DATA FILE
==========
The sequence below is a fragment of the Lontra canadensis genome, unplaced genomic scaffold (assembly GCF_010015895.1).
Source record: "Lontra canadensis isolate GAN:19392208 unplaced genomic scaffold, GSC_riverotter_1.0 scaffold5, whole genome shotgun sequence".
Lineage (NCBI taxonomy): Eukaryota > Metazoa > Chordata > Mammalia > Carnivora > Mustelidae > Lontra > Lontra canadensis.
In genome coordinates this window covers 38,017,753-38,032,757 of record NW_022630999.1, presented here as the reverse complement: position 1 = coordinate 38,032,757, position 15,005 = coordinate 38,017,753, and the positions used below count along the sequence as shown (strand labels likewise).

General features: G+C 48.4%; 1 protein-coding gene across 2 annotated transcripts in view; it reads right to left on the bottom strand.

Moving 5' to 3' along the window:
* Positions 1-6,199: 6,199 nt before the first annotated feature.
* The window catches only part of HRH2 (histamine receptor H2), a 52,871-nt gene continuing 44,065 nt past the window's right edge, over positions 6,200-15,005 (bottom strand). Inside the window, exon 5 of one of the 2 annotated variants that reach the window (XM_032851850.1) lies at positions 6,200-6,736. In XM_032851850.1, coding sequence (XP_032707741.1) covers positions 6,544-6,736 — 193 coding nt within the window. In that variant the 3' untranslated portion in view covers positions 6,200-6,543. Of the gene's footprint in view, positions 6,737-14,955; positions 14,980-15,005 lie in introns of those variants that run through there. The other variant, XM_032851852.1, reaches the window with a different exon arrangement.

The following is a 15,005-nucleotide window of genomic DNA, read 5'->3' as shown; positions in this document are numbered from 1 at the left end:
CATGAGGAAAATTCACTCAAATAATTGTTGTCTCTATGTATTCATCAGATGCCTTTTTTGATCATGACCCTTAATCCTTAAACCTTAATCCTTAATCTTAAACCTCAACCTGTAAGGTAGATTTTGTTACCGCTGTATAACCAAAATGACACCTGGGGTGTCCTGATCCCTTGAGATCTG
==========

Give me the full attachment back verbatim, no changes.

The sequence below is a fragment of the Lontra canadensis genome, unplaced genomic scaffold (assembly GCF_010015895.1).
Source record: "Lontra canadensis isolate GAN:19392208 unplaced genomic scaffold, GSC_riverotter_1.0 scaffold5, whole genome shotgun sequence".
Lineage (NCBI taxonomy): Eukaryota > Metazoa > Chordata > Mammalia > Carnivora > Mustelidae > Lontra > Lontra canadensis.
In genome coordinates this window covers 38,017,753-38,032,757 of record NW_022630999.1, presented here as the reverse complement: position 1 = coordinate 38,032,757, position 15,005 = coordinate 38,017,753, and the positions used below count along the sequence as shown (strand labels likewise).

General features: G+C 48.4%; 1 protein-coding gene across 2 annotated transcripts in view; it reads right to left on the bottom strand.

Moving 5' to 3' along the window:
* Positions 1-6,199: 6,199 nt before the first annotated feature.
* The window catches only part of HRH2 (histamine receptor H2), a 52,871-nt gene continuing 44,065 nt past the window's right edge, over positions 6,200-15,005 (bottom strand). Inside the window, exon 5 of one of the 2 annotated variants that reach the window (XM_032851850.1) lies at positions 6,200-6,736. In XM_032851850.1, coding sequence (XP_032707741.1) covers positions 6,544-6,736 — 193 coding nt within the window. In that variant the 3' untranslated portion in view covers positions 6,200-6,543. Of the gene's footprint in view, positions 6,737-14,955; positions 14,980-15,005 lie in introns of those variants that run through there. The other variant, XM_032851852.1, reaches the window with a different exon arrangement.

The following is a 15,005-nucleotide window of genomic DNA, read 5'->3' as shown; positions in this document are numbered from 1 at the left end:
CATGAGGAAAATTCACTCAAATAATTGTTGTCTCTATGTATTCATCAGATGCCTTTTTTGATCATGACCCTTAATCCTTAAACCTTAATCCTTAATCTTAAACCTCAACCTGTAAGGTAGATTTTGTTACCGCTGTATAACCAAAATGACACCTGGGGTGTCCTGATCCCTTGAGATCTG